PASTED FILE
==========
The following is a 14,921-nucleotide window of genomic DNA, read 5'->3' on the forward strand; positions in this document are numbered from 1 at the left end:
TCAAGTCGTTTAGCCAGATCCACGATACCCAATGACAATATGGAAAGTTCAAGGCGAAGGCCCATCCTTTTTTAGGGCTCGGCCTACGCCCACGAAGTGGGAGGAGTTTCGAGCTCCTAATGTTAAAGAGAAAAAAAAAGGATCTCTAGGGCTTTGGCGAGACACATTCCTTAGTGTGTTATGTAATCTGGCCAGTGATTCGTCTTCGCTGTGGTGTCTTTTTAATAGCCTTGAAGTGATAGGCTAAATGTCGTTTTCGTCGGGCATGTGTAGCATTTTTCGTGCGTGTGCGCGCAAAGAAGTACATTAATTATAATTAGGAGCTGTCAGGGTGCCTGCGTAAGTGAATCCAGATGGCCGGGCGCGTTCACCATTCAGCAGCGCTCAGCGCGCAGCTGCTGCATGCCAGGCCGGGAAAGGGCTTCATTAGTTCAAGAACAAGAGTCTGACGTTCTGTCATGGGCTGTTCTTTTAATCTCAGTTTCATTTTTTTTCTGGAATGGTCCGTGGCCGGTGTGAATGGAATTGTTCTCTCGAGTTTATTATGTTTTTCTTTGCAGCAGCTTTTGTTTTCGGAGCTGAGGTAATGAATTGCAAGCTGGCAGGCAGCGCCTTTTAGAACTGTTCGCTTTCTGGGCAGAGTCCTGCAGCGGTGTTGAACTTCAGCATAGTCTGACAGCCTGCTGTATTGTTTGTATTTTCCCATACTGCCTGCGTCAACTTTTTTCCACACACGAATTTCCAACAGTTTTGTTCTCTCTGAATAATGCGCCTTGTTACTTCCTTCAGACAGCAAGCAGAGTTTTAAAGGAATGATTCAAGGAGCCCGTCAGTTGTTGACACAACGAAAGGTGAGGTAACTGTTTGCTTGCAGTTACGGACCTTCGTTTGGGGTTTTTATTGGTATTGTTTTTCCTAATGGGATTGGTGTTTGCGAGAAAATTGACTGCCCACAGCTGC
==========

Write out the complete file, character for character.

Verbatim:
The following is a 14,921-nucleotide window of genomic DNA, read 5'->3' on the forward strand; positions in this document are numbered from 1 at the left end:
TCAAGTCGTTTAGCCAGATCCACGATACCCAATGACAATATGGAAAGTTCAAGGCGAAGGCCCATCCTTTTTTAGGGCTCGGCCTACGCCCACGAAGTGGGAGGAGTTTCGAGCTCCTAATGTTAAAGAGAAAAAAAAAGGATCTCTAGGGCTTTGGCGAGACACATTCCTTAGTGTGTTATGTAATCTGGCCAGTGATTCGTCTTCGCTGTGGTGTCTTTTTAATAGCCTTGAAGTGATAGGCTAAATGTCGTTTTCGTCGGGCATGTGTAGCATTTTTCGTGCGTGTGCGCGCAAAGAAGTACATTAATTATAATTAGGAGCTGTCAGGGTGCCTGCGTAAGTGAATCCAGATGGCCGGGCGCGTTCACCATTCAGCAGCGCTCAGCGCGCAGCTGCTGCATGCCAGGCCGGGAAAGGGCTTCATTAGTTCAAGAACAAGAGTCTGACGTTCTGTCATGGGCTGTTCTTTTAATCTCAGTTTCATTTTTTTTCTGGAATGGTCCGTGGCCGGTGTGAATGGAATTGTTCTCTCGAGTTTATTATGTTTTTCTTTGCAGCAGCTTTTGTTTTCGGAGCTGAGGTAATGAATTGCAAGCTGGCAGGCAGCGCCTTTTAGAACTGTTCGCTTTCTGGGCAGAGTCCTGCAGCGGTGTTGAACTTCAGCATAGTCTGACAGCCTGCTGTATTGTTTGTATTTTCCCATACTGCCTGCGTCAACTTTTTTCCACACACGAATTTCCAACAGTTTTGTTCTCTCTGAATAATGCGCCTTGTTACTTCCTTCAGACAGCAAGCAGAGTTTTAAAGGAATGATTCAAGGAGCCCGTCAGTTGTTGACACAACGAAAGGTGAGGTAACTGTTTGCTTGCAGTTACGGACCTTCGTTTGGGGTTTTTATTGGTATTGTTTTTCCTAATGGGATTGGTGTTTGCGAGAAAATTGACTGCCCACAGCTGC